Britannia Waives the Rules Antisemitism in England
Alexander, Edward, Midstream
Trials of the Diaspora: A History of Antisemitism in England, by Anthony Julius, Oxford University Press, 2010, 811pp., $45.00
In a famous letter of 1838 to his friend John Forster, Charles Dickens wrote that "the Jew" (Fagin), who dominates a novel named after a far less interesting character than himself, is "such an out-and-outer that I don't know what to make of him." At first, the remark sounds odd: if the writer who made Fagin doesn't know "what to make of him," who should? But Dickens, in a very real sense, did not make Fagin, a character who emanates from historical myth and was dredged up by Dickens out of the English folk imagination, an archetypal figure. Fagin insistently called "the Jew" in the original edition (1837-39) of the novel--coming out of centuries of myth, hatred, and fear. Fagin, "a loathsome reptile" with red hair, is the descendant of Satan and Judas but also, especially for Dickens' English audience, of Shakespeare's Shylock, just as Shylock is the descendant of the "cursed Jew" in Chaucer's "Prioress' Tale." Oliver Twist also descends directly from the seven-year old boy who in the Norwich blood libel makes the fatal error of singing a hymn in praise of the Virgin while walking through the Jewish ghetto, where his throat is cut and his body dumped in an open pit.
English antisemites, the subject of Anthony Julius' luminous and comprehensive history, have been reinforced in their bitter contempt for Jews by having the three pre-eminent authors of their country's literary canon also shine forth as the pre-eminent authors of England's literary antisemitic canon. It is an open secret that Chaucer, Shakespeare, and Dickens are the greatest writers in a great literary tradition and also its most potent promoters of antisemitism. This literary insight is at the core of Julius's book. The author also wrote a significant book about T. S. Eliot. Nevertheless, Julius seems to be best known as the lawyer of Princess Diana in her divorce proceedings and of Deborah Lipstadt in her legal contest with David Irving, a typically English "liar-historian" and also a Holocaust-denier. In sum, Anthony Julius is not only a lawyer, but also a literary critic of great insight, and perfect pitch.
Literature has the power not only to elevate and transform but alas to degrade and damage. The dominant anti-Jewish libel in England has been the blood libel, permeating all literary genres and making England's literary antisemitism more abundant and flagrant than that of any other country.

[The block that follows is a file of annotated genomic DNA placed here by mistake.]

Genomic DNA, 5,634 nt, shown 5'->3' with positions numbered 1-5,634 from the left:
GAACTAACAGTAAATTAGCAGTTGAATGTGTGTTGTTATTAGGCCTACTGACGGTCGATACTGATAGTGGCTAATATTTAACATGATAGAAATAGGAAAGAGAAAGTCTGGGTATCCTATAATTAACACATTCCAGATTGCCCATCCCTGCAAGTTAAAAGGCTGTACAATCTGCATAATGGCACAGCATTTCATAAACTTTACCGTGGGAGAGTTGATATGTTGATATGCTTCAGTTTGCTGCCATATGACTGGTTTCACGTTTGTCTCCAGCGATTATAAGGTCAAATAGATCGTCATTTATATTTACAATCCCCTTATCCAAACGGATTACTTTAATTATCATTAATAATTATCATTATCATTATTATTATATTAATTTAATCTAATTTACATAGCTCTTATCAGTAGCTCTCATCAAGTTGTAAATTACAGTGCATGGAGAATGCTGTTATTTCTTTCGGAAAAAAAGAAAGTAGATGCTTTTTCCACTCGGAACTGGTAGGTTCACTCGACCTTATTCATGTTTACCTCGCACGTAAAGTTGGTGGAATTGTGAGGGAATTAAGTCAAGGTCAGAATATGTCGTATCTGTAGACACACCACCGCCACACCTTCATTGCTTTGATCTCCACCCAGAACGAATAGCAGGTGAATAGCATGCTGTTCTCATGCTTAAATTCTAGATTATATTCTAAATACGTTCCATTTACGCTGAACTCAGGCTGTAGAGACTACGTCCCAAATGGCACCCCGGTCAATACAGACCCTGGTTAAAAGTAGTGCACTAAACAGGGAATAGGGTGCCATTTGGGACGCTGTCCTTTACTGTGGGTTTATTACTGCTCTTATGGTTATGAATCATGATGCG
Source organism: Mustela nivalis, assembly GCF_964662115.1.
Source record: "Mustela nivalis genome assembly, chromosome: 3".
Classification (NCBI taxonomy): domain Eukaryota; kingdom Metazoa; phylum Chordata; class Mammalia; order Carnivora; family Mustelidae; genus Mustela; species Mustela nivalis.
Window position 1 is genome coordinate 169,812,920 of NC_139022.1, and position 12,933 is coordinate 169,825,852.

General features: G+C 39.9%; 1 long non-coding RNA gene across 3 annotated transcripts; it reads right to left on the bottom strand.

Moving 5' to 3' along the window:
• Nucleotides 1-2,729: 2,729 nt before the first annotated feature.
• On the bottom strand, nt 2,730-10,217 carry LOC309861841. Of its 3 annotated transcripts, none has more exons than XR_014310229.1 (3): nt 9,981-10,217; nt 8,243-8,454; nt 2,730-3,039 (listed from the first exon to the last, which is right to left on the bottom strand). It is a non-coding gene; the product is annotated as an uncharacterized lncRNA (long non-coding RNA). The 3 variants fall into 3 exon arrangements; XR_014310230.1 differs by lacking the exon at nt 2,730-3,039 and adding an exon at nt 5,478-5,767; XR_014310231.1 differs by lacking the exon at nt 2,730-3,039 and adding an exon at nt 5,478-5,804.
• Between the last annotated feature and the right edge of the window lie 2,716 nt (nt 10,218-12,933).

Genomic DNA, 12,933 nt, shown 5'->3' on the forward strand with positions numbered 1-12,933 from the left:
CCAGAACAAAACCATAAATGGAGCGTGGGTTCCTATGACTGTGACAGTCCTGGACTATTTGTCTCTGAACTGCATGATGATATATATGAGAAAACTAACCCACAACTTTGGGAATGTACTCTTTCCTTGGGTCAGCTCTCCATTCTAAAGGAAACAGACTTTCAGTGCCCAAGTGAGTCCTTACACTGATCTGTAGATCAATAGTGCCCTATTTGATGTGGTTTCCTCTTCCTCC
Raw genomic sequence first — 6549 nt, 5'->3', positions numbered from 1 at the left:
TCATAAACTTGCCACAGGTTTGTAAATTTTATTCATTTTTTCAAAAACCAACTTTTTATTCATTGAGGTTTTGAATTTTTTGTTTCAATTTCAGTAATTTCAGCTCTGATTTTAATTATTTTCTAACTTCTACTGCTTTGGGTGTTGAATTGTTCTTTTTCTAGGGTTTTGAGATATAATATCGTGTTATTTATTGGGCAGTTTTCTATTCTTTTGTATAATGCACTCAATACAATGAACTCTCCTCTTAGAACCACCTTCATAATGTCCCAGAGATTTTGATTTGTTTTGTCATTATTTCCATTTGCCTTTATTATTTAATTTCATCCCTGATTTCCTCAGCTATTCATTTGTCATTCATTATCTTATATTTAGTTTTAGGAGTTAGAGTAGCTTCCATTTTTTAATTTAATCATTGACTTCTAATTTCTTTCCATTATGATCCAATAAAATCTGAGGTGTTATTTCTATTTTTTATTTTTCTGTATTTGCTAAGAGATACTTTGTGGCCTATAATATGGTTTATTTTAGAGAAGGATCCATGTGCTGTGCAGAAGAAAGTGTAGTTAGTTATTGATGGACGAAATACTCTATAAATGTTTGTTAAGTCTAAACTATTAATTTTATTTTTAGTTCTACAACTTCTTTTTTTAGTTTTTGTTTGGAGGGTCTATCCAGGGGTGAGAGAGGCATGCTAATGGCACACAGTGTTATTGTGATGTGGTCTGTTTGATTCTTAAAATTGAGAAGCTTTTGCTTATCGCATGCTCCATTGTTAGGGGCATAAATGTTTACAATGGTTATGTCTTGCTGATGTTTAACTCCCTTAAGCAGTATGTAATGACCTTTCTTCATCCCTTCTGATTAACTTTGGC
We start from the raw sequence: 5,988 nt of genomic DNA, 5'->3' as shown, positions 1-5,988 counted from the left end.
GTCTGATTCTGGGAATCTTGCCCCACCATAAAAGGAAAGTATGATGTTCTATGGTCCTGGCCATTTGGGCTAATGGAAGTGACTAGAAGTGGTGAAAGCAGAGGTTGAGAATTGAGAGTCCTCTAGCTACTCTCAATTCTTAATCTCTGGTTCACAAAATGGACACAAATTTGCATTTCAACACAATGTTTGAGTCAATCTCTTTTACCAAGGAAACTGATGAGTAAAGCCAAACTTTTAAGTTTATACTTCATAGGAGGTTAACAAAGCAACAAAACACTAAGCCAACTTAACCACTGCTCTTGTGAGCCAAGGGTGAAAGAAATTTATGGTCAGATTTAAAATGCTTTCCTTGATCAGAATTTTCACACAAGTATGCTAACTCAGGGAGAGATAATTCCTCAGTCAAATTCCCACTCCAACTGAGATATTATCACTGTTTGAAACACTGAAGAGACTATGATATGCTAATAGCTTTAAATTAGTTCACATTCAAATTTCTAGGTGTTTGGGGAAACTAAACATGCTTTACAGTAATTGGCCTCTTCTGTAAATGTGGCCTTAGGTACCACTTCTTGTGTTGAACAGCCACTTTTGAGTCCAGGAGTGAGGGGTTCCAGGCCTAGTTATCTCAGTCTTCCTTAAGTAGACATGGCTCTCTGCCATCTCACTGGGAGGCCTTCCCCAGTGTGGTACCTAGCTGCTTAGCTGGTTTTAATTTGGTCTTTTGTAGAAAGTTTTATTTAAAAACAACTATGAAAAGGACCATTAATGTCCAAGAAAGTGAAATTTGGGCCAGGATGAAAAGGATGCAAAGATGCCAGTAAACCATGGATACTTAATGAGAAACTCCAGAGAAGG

The master-trope supposes a well-intentioned Christian placed in peril by a sinister Jew or Jews. The Christian is often a boy: When caught, the victim does not protest, and submits to the malevolent attentions of the Jew; if the victim escapes death, it is by a miracle; if he dies, the facts of the crime, and the location of his body, are revealed by a miracle; the Jew or Jews are often apprehended and punished.
Of the blood libel, one may say Plus ca change, plus c'est la meme chose. Still today drawing on the essential details of the ancient libel are England's "anti-Zionist" versions of the ancient hailed, such as the versified eruption of Oxford poetaster Tom Paulin about alleged child murder by Israeli soldiers and the ten-minute play by Caryl Churchill entitled Seven Jewish Children--A Play for Gaza (2009). In his critique of Paulin's 2001 poem, "Killed in Crossfire," about the (phony) story of the little Arab boy (Mohammed al-Dura) reported killed in Gaza by Israeli gunfire, Julius observes: "The most vulgar anti-Semitism speaks in 'Crossfire.' The poem has several specifically literary antisemitic resonances. In the theme of the killing of Gentile children by perfidious Jews, and the miraculous disclosure of these crimes, the poem alludes to 'Little Sir Hugh' and The Prioress' Tale." But whereas Dickens had no intent to harm Jews and so might plausibly have expressed puzzlement about "what to make of [Fagin]," Paulin vociferously urged that Jewish residents of Judea and Samaria "should be shot dead. …